The research will include fieldwork in Canada, China, Uganda and in the UK, and use state of the art, controlled-environment growth chambers at the University of Sheffield to grow plants under future climate scenarios.

Predicting how future climate conditions will affect crop yield at a national and global scale will enable us to future-proof our food systems; to maintain food security and sustainably intensify agricultural production.

Dr Croft said: “I’m delighted to be awarded this prestigious fellowship, and excited to contribute to the excellent plant sciences research that is already being done at the University of Sheffield. This is a huge opportunity to use remote sensing techniques to improve our understanding of the impacts that future climate change will have on national and global food systems.”

Funding awarded to Dr Guan will support his research that is helping to design and manufacture ultra low/zero emission vehicles. With the suggestion that a 10 per cent reduction in vehicle weight can lead to around an 8 per cent improvement in fuel economy, Dr Guan is developing strong, formable, stainless and low-cost magnesium alloys for next generation cars.

While the use of magnesium would offer significant weight savings, there are long-standing issues around high production costs, low formability and high corrosion rates associated with magnesium alloys, when compared to traditional automotive materials. Dr Guan’s research is providing a solution to this by developing light, low-cost magnesium alloys with high strength, good formability and high corrosion resistance to replace heavier Al and steel components.

On his fellowship, Dr Guan said: “Receiving a UKRI Future Leaders Fellowship is a breakthrough to my academic career, enabling me to become a Principal Investigator for the first time and conduct independent research.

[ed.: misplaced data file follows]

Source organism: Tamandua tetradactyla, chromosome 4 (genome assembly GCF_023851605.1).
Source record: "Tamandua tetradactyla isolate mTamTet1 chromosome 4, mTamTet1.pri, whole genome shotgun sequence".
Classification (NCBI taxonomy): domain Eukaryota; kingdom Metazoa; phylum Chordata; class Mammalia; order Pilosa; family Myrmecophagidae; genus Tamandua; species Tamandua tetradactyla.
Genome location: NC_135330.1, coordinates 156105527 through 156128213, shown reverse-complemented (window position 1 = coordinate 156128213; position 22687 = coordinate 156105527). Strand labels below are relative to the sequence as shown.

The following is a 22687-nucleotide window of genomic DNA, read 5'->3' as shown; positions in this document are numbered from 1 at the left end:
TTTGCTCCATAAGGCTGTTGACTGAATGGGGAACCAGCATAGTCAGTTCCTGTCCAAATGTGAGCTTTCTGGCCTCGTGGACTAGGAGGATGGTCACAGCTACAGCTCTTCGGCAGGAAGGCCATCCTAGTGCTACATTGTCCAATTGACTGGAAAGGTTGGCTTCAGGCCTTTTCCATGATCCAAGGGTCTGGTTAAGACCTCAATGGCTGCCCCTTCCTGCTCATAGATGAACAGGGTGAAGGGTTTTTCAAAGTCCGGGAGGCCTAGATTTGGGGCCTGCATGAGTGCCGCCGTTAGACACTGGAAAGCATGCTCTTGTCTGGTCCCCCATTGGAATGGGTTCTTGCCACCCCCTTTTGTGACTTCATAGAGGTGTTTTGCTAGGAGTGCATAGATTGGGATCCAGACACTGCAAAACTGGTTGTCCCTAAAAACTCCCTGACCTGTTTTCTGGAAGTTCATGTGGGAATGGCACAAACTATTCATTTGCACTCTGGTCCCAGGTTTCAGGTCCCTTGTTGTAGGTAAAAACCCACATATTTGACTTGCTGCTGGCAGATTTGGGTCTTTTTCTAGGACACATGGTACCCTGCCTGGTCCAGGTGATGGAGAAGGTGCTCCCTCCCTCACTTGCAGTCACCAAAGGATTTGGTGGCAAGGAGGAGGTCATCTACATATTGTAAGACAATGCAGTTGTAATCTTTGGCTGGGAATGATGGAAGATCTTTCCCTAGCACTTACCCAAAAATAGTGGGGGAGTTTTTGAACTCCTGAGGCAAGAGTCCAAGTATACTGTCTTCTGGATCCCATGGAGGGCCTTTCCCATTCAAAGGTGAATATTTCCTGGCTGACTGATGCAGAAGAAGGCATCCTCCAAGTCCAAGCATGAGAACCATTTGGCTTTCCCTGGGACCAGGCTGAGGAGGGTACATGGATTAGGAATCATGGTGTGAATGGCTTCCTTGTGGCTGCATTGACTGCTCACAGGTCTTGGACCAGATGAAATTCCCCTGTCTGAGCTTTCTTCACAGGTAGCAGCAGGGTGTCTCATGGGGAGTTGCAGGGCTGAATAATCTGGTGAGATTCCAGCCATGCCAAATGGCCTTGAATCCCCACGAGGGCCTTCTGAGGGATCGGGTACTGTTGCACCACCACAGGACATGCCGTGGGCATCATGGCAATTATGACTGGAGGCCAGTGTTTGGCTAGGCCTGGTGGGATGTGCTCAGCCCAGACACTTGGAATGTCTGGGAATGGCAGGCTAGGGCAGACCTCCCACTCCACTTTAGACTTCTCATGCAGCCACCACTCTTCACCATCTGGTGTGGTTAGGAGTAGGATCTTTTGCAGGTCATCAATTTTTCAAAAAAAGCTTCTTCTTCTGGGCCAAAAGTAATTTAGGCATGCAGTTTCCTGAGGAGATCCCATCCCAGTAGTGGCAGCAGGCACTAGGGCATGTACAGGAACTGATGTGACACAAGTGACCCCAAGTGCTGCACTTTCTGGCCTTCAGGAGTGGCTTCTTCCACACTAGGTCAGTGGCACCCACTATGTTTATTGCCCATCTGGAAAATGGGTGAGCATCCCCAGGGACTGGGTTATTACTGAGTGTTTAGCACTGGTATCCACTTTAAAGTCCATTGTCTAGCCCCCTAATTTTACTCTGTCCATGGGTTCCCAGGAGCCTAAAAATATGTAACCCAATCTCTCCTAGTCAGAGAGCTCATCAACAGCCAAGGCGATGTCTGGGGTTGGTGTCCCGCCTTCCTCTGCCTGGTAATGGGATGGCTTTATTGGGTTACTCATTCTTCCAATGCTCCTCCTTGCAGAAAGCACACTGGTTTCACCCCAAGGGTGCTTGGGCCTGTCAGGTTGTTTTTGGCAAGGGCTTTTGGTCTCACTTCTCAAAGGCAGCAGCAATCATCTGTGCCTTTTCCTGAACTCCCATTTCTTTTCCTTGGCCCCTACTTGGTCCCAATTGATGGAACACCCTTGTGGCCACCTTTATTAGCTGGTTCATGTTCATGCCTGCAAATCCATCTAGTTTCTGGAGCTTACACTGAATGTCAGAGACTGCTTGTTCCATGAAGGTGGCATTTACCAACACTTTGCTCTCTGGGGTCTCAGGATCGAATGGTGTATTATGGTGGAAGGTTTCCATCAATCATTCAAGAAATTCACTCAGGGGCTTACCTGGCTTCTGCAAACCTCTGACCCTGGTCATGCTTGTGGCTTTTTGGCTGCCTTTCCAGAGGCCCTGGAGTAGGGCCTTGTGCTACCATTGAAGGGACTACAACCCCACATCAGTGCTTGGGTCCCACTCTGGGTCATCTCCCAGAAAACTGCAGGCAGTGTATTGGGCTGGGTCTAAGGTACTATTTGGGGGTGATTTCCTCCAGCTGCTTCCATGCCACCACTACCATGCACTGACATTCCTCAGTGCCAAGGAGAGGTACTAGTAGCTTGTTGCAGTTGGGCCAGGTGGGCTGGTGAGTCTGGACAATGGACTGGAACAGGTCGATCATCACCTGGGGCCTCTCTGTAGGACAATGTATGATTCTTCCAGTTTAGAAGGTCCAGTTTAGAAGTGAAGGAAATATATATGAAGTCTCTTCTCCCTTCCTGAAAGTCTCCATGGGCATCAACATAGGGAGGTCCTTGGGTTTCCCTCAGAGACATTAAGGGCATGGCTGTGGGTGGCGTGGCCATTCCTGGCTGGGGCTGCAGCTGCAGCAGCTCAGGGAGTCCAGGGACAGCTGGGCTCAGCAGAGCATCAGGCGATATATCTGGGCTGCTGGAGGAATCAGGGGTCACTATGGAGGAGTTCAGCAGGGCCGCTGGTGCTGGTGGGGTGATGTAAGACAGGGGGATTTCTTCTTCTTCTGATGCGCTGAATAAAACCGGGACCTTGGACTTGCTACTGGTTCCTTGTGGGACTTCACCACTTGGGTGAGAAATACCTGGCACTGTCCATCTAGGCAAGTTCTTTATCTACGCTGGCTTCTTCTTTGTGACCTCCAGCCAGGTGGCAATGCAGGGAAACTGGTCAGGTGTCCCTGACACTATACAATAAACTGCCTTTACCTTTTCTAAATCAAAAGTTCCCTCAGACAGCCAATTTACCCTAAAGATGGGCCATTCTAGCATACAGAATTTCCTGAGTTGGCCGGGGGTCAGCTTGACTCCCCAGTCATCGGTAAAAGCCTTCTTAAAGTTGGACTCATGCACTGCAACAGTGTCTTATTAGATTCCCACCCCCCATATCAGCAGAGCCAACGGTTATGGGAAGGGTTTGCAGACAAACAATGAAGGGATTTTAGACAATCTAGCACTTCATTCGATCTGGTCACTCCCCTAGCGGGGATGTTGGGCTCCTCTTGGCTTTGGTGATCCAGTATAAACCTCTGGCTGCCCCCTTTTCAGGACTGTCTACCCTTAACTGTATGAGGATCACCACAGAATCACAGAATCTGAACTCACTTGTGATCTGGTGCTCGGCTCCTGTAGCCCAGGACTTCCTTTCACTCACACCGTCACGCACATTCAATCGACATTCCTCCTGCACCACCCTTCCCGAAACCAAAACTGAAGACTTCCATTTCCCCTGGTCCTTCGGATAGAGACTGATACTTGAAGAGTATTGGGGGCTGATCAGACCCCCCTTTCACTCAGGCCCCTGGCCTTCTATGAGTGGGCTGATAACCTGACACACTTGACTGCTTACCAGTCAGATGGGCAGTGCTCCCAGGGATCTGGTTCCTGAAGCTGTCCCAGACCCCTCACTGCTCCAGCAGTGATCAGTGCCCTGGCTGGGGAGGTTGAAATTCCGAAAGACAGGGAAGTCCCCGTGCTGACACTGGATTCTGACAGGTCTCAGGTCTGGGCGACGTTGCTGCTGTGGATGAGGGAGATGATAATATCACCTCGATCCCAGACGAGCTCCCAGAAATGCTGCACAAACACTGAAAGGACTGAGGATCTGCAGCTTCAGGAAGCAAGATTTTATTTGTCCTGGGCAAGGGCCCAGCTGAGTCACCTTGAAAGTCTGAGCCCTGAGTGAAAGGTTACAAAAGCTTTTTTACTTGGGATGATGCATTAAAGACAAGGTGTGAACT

“In the long term, my ambition is to create and expand a world leading team known for its expertise in developing materials science, engineering-based alloy selection techniques, manufacturing and thermomechanical processing.

“This fellowship will be not only be the beginning of my independent research focusing on light magnesium alloy systems, but it will also be a very important foundation to enable me to lead future light weighting research areas distributed in automotive, aerospace, medical and defence sectors and act as an ambassador for UK science and innovation.”

Meanwhile, Dr Cogswell’s research is using cutting-edge materials science, mechanical engineering and data analytics to develop a revolutionary manufacturing and property assessment tool to guide engineers on just how much and what type of effort needs to be placed in risk assuring the performance of a component.

This research could lead to engineers taking advantage of the full potential of a material, particularly when used in high-value products for the automotive, aerospace, healthcare and energy sectors.

Dr Cogswell is joining the University from industry. His fellowship will involve the University of Manchester, Imperial College London and the Advanced Forming Research Centre as academic partners, and Rolls-Royce and Sheffield Forgemasters as industrial partners.

Dr Cogswell said: “The Future Leaders Fellowship award is an incredible opportunity to make a lasting and transformative contribution to the development of engineering capability for the UK. This fellowship enables me to take a substantial step forward in my career, moving from focussing on a single sector within a company environment to a multi-sector role fostering links between industry, academia and policymakers.

“A real key to this will be developing people, not just technology, to make a lasting impact and take advantage of the materials science ability of the UK in safely solving the engineering challenges of the future.”